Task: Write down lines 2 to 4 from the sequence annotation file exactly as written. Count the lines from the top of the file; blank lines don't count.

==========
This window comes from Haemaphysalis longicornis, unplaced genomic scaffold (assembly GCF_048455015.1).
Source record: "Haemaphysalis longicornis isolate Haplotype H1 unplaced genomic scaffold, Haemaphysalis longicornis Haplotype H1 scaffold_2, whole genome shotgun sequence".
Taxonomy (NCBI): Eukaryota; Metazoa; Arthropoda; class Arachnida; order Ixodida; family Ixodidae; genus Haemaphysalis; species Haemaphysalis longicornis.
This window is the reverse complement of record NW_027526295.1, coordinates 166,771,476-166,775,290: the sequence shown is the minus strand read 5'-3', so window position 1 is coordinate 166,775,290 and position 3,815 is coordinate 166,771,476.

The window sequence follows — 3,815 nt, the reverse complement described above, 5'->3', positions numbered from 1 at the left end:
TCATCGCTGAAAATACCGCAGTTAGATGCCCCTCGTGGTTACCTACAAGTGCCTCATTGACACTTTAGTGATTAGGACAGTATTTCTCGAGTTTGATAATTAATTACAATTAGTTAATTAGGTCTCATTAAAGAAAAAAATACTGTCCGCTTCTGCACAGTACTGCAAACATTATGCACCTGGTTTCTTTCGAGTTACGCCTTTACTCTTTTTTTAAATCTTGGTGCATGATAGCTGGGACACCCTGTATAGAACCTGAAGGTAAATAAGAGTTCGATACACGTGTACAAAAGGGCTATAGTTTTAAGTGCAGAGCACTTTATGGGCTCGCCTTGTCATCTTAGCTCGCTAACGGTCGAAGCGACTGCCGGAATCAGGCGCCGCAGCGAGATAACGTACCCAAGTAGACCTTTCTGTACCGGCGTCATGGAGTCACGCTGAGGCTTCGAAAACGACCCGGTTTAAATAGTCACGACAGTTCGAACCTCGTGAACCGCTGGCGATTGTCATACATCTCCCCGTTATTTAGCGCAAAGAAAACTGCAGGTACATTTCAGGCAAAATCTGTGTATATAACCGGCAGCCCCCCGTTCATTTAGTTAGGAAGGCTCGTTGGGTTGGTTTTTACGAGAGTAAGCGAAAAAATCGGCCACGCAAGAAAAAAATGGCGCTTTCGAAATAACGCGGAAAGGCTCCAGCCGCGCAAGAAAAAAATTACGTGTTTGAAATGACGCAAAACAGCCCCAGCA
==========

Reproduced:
Source record: "Haemaphysalis longicornis isolate Haplotype H1 unplaced genomic scaffold, Haemaphysalis longicornis Haplotype H1 scaffold_2, whole genome shotgun sequence".
Taxonomy (NCBI): Eukaryota; Metazoa; Arthropoda; class Arachnida; order Ixodida; family Ixodidae; genus Haemaphysalis; species Haemaphysalis longicornis.
This window is the reverse complement of record NW_027526295.1, coordinates 166,771,476-166,775,290: the sequence shown is the minus strand read 5'-3', so window position 1 is coordinate 166,775,290 and position 3,815 is coordinate 166,771,476.